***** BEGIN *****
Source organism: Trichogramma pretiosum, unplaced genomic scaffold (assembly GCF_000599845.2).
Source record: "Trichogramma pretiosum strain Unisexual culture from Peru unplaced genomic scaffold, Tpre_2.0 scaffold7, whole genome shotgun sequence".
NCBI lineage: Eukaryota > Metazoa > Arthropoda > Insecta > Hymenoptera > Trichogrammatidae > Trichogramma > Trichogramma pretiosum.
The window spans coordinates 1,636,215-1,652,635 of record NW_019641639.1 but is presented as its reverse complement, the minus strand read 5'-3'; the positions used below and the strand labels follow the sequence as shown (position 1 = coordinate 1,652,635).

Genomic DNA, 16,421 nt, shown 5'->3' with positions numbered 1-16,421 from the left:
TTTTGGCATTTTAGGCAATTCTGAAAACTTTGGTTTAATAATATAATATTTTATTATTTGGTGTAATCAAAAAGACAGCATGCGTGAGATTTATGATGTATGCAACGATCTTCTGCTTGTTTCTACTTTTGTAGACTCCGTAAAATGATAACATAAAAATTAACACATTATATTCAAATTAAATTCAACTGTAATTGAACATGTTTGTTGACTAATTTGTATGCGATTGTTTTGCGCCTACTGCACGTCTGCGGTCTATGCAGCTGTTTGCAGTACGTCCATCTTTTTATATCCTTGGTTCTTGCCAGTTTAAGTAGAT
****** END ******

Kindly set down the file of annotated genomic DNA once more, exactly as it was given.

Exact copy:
Source organism: Trichogramma pretiosum, unplaced genomic scaffold (assembly GCF_000599845.2).
Source record: "Trichogramma pretiosum strain Unisexual culture from Peru unplaced genomic scaffold, Tpre_2.0 scaffold7, whole genome shotgun sequence".
NCBI lineage: Eukaryota > Metazoa > Arthropoda > Insecta > Hymenoptera > Trichogrammatidae > Trichogramma > Trichogramma pretiosum.
The window spans coordinates 1,636,215-1,652,635 of record NW_019641639.1 but is presented as its reverse complement, the minus strand read 5'-3'; the positions used below and the strand labels follow the sequence as shown (position 1 = coordinate 1,652,635).

Genomic DNA, 16,421 nt, shown 5'->3' with positions numbered 1-16,421 from the left:
TTTTGGCATTTTAGGCAATTCTGAAAACTTTGGTTTAATAATATAATATTTTATTATTTGGTGTAATCAAAAAGACAGCATGCGTGAGATTTATGATGTATGCAACGATCTTCTGCTTGTTTCTACTTTTGTAGACTCCGTAAAATGATAACATAAAAATTAACACATTATATTCAAATTAAATTCAACTGTAATTGAACATGTTTGTTGACTAATTTGTATGCGATTGTTTTGCGCCTACTGCACGTCTGCGGTCTATGCAGCTGTTTGCAGTACGTCCATCTTTTTATATCCTTGGTTCTTGCCAGTTTAAGTAGAT